$sql = "SELECT p.p_id,p.p_title,p.p_date_published,p.p_url,
            p.p_summary,p.p_content,p.thumbnail,
            (
                (-- Title score
                ".implode(" + ", $titleSQL)."
                )+
                (-- Summary
                ".implode(" + ", $sumSQL)." 
                )+
                (-- document
                ".implode(" + ", $docSQL)."
                )+
                (-- tag/category
                ".implode(" + ", $categorySQL)."
                )+
                (-- url
                ".implode(" + ", $urlSQL)."
                )
            ) as relevance
            FROM post p
            WHERE p.status = 'published'
            HAVING relevance > 0
            ORDER BY relevance DESC,p.page_views DESC
            LIMIT 25";
    $results = DB::query($sql);
    if (!$results){
        return false;
    }
    return $results;
}

Now your search.php file can look like this:

$term = isset($_GET['query'])?$_GET['query']: '';
$search_results = search($term);

if (!$search_results) {
    echo 'No results';
    exit;
}

// Print page with results here.

We created a simple search algorithm that can handle a fair amount of content. I arbitrarily chose the score for each match, feel free to tweak it to something that works best for you. And there is always room for improvement.

It is a good idea to track the search term coming from your users, this way you can see if most users search for the same thing. If there is a pattern, then you can save them a trip and just cache the results using Memcached.

If you want to see this search algorithm in action, go ahead and try looking for an article on the search box on top of the page. I have added extra features like returning the part where the match was found in the text. Feel free to add features to yours.


Comments

Zaryel :

Very nice tutorial ! It is a simple but still powerful algorithm. And your explanations are great.

Thank you.

Zaryel

Ibrahim :

Thanks Zaryel, I'm glad I could help :)

Ian Mustafa :

This example could be implemented on SQL with nested queries, as other example like MATCH() AGAINST() wouldn't. Great work Ibrahim!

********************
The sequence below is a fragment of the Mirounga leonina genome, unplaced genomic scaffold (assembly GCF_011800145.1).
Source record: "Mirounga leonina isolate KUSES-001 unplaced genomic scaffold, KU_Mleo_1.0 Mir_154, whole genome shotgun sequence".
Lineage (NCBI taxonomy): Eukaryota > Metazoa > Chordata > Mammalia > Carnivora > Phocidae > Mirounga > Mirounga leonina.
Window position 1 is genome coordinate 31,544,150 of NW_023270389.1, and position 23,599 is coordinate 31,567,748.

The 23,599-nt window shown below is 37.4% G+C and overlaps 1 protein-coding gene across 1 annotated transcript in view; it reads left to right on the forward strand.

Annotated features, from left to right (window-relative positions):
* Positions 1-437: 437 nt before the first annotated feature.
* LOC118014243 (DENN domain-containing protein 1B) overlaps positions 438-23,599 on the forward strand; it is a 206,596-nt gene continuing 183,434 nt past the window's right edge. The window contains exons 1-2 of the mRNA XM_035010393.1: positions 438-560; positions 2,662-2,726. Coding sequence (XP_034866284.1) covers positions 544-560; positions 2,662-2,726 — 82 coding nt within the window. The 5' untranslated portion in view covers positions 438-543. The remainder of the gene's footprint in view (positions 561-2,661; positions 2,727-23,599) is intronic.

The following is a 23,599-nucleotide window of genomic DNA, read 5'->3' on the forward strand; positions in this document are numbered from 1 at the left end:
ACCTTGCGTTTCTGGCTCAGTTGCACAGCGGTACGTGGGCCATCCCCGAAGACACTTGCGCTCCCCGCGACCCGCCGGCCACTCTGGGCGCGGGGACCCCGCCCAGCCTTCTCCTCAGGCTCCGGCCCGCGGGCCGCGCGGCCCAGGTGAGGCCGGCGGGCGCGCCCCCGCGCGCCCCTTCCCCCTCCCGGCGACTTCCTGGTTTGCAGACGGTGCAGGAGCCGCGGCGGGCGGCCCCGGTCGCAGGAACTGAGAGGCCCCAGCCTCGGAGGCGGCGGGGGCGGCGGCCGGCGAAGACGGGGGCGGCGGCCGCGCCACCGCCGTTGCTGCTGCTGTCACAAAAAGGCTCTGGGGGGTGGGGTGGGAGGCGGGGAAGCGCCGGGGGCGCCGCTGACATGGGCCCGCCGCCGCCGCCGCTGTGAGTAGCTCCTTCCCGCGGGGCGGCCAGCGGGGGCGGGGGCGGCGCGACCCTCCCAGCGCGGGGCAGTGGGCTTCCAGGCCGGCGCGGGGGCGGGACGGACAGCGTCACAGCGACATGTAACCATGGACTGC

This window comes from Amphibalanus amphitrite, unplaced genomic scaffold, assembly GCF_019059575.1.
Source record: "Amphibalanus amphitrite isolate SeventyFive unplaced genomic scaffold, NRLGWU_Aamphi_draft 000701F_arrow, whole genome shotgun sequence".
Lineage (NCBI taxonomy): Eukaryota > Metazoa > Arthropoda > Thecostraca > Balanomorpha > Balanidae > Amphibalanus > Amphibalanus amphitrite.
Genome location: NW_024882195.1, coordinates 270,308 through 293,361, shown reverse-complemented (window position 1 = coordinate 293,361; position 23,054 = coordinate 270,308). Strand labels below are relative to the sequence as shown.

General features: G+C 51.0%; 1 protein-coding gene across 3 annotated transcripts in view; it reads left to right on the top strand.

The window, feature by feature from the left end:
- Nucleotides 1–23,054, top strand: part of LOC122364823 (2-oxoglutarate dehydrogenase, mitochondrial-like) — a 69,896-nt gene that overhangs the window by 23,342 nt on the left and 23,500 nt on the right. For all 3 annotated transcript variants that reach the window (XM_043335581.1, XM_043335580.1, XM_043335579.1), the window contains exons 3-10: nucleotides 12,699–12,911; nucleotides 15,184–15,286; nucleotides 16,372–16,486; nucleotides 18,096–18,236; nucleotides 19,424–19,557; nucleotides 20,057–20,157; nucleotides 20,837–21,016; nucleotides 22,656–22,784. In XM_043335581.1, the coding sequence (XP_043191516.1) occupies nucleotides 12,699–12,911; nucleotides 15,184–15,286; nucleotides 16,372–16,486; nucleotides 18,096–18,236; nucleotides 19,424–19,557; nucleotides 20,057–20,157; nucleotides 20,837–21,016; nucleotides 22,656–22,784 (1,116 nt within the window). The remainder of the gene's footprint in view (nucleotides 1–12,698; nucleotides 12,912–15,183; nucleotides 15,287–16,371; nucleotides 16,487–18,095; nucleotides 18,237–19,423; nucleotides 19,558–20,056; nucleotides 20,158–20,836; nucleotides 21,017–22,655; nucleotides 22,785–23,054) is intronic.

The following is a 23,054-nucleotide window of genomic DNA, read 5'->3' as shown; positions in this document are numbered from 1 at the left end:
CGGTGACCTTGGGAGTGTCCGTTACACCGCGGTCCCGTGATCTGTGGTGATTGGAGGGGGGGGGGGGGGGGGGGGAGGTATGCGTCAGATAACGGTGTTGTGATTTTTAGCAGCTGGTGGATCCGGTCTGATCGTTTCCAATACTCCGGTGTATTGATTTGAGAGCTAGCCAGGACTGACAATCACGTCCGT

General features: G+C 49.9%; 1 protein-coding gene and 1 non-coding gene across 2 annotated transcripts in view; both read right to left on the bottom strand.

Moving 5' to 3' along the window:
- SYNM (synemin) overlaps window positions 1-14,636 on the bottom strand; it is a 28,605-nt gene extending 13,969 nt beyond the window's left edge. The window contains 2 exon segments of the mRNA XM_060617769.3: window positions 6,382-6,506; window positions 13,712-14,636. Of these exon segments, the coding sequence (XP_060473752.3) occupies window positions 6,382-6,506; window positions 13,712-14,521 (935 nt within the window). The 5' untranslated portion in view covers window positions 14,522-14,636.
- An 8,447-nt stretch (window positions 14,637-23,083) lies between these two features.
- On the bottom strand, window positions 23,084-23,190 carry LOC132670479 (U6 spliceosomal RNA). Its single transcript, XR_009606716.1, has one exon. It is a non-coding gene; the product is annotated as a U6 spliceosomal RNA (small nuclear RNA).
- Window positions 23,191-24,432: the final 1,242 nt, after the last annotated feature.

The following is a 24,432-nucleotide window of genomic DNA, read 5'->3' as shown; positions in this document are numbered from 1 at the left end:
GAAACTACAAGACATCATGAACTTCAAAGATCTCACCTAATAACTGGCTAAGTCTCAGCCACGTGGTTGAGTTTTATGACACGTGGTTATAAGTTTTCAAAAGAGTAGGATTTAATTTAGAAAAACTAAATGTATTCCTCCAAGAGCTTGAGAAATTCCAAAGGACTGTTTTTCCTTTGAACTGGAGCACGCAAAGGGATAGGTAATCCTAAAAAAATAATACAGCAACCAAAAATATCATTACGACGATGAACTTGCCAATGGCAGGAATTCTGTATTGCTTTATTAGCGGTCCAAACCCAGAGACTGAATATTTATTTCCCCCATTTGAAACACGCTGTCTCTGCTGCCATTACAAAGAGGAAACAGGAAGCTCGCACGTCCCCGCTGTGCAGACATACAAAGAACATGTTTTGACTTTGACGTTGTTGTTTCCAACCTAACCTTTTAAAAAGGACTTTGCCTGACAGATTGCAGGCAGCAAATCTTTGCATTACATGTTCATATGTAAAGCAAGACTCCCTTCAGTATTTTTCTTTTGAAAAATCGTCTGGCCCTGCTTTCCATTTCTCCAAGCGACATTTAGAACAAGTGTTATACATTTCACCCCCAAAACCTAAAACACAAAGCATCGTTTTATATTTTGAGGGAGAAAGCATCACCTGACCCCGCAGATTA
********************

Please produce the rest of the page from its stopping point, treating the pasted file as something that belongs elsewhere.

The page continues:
Rob :

Thank you for this interesting approach.

The code fails to run if the method escape() is not defined, and in your database abstraction example it is not.

It isn't obvious to me what that should be.

Thanks.

Ibrahim :

Thanks for making this observation @Rob. I have updated the database abstraction post to include the escape function. Basically, all it is is a wrapper around the mysql escaping function.

public static function escape($string){
    $con = self::connect();
    return $con->real_escape_string($string);
}

adeem :

Great article, thank you!

Ivan Venediktov :

I have noticed that if you are searching for a single word you are getting and error where implode is used.

Ibrahim :

Hi Ivan

Thank you for testing the code and finding a bug. It looks like on my own version I had fixed this issue and forgot to update the blog. Here is a few lines of code I added to make sure the variable are not empty arrays:

// Before the assigning all the values to the $sql variable
// Just incase it's empty, add 0
if (empty($titleSQL)){
    $titleSQL[] = 0;
}
if (empty($sumSQL)){
    $sumSQL[] = 0;
}
if (empty($docSQL)){
    $docSQL[] = 0;
}
if (empty($urlSQL)){
    $urlSQL[] = 0;
}
if (empty($tagSQL)){
    $tagSQL[] = 0;
}

$sql = "SELECT p.p_id,p.p_title,p.p_date_published,p.p_url,
...

I have updated to code on the blog post.

Bilal :

This is so helpful. Is there a way to search based on a pattern? I really need it along with this for my Project.

Ibrahim :

@Bilal you can always add an extra filter to the code to parse the keywords. But what kind of pattern are you referring to?

Bilal :

@ibrahim Any pattern at all, which could filter the results even more. Pattern could be based on anything. Need it really fast :| Would really appreciate it!

Ibrahim :

@Bilal what is a pattern? If you want to write code that is going to be useful to you, you first have to identify what it is going to do for you.

A pattern by it self doesn't mean anything. But if you have a specific pattern you want to match, that is a start. I can't figure out what you need or write code for you, but I can definitely guide you in the right direction.

Bilal :

@ibrahim My project: It gather news from different sources around the world and plots it on to an interactive map. I used php as my main language. Now i need users to be able to search news which the crawler gathers and saves in an array. Your searching algorithm works on data stored in your mysql database right? I need to use all these features of your searching algorithm to work on the array which has all the news stored in it.

As far as what the pattern should be, i was hoping something like: user's search history should have an impact on the results being shown by a specific user. e.g: if all of his previous searches have been on football, the newer searches will find a link between the previous searches with the current search.

I hope i was able to convey my point. Only have a month to finish my project and i'm totally stuck. Can't seem to get done with the 2 problems mentioned above.

William :

What an excellent tutorial. Thank you very much for posting this.

Ibrahim :

Thanks @William

Let's hear your thoughts

For my eyes only